Soon after his appointment as Judge, in 1828, Governor Woodbridge took up his residence on a tract of land which he owned in the township of Springwells, a short distance below what were then the corporate limits of the city of Detroit, where he resided during the remainder of his life. His last years were somewhat embittered by persistent and finally successful efforts on the part of the city to extend its corporate limits over his property, thereby subjecting it to city taxation and improvements, and tending to rob it of the rural beauty upon which he wished his closing eyes to rest undisturbed. Both in his public papers and private communications, Governor Woodbridge shows himself a master of language; he is fruitful in simile and illustration, logical in arrangement, happy in the choice and treatment of topics, and terse and vigorous in expression. Judge Woodbridge was a Congregationalist. His opinions on all subjects were decided; he was earnest and energetic, courteous and dignified, and at times exhibited a vein of fine humor, that was the more attractive because not too often allowed to come to the surface. His letters and addresses show a deep and earnest affection, as well for his ancestral home, as for friends and family. writing to a young man who had solicited his influence in obtaining an office, Mr. Woodbridge says: "I am very sorry you should have become discouraged in your former and most laudable project of obtaining a competency by your own individual efforts and systematic industry.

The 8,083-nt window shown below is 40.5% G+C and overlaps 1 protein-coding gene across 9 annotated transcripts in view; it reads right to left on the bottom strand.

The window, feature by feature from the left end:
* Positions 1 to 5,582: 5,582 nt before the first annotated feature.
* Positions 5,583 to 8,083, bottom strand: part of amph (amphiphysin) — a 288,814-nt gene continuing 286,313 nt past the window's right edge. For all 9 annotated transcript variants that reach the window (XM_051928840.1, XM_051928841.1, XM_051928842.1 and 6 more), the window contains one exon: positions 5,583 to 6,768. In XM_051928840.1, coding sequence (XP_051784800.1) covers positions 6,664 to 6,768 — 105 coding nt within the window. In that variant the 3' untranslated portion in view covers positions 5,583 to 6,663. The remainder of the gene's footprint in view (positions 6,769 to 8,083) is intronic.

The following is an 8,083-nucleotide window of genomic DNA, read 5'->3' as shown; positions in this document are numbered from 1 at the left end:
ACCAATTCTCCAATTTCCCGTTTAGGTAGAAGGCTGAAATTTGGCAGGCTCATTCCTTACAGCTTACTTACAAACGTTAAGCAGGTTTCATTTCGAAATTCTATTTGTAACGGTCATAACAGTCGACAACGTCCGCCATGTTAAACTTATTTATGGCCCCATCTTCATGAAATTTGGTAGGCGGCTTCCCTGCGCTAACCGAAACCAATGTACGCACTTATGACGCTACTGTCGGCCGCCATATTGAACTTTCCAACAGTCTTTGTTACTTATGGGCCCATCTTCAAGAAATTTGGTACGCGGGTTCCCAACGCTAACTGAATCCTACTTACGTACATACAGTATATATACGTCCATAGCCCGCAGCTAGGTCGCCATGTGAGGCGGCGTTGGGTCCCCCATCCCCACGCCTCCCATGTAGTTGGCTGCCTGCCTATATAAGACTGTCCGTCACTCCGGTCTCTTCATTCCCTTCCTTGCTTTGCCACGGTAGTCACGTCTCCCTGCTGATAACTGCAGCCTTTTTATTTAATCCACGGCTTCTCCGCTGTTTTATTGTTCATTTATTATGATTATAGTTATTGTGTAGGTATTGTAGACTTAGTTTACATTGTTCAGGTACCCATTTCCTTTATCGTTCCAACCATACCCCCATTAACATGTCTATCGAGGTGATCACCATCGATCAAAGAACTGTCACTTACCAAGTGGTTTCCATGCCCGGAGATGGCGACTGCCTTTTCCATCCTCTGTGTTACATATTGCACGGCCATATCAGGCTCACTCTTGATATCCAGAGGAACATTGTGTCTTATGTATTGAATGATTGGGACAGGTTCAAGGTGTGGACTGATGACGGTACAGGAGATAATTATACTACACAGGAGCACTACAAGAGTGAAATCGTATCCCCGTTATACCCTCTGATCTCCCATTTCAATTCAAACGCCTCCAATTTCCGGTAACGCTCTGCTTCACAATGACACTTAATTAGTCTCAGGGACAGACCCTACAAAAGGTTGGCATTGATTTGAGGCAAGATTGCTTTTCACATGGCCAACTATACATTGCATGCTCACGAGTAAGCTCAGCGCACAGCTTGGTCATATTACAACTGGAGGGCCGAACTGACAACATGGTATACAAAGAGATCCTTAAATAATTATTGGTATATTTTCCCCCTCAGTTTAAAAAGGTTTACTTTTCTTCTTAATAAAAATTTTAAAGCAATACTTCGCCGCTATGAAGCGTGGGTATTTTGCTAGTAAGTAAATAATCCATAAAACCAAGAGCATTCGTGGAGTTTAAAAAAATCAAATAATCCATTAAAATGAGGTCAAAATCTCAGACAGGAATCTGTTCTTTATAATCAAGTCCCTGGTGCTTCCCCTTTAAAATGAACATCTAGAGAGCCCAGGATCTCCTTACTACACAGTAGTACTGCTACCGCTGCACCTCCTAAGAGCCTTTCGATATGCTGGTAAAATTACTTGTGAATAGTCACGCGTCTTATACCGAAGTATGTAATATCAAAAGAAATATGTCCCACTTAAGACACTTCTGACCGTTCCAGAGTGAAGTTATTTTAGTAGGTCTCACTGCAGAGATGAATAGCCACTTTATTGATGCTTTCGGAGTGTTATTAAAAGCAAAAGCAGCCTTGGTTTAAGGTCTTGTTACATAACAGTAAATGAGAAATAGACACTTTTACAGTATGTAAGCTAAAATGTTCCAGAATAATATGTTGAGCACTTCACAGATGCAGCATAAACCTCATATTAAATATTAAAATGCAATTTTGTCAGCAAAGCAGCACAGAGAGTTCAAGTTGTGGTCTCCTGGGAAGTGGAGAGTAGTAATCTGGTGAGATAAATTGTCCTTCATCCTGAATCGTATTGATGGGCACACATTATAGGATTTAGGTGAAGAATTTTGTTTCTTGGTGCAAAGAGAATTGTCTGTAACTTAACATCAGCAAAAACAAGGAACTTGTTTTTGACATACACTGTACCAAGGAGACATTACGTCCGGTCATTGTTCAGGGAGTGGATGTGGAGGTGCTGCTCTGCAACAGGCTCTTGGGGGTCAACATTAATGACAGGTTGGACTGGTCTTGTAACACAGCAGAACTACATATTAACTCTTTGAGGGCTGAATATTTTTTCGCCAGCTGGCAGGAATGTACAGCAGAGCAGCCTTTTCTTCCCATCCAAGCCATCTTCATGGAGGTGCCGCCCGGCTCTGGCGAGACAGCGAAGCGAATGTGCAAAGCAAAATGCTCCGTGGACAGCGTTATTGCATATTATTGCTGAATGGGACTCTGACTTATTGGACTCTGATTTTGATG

He who is dependent upon office for support in our country, in my opinion, depends upon an employment of all others the pitiably servile."  And to another: " Absolute subordination among the officers of the departments at Washington; strict, unmitigated discipline; a blind and prompt  obedience to orders, -- are undoubtedly necessary in the prop;er and successful conduct of the affairs there; but, while I admit the probable necessity, I can not but deprecate the injurious influence of such despotism upon that generous spirit, and proud and manly independence of mind, which tend so much to give dignity and elevation to the character of man. Unreasoning obedience to our superiors in authority is the parent of adulation and fawning sycophancy; and it is fit to be remembered that, in all transactions of this life, habit, whether we will or not, almost invariably becomes our master."

American Biographical History of Eminent and Self-Made Men with Portrait Illustrations on Steel, Vol I-II 1878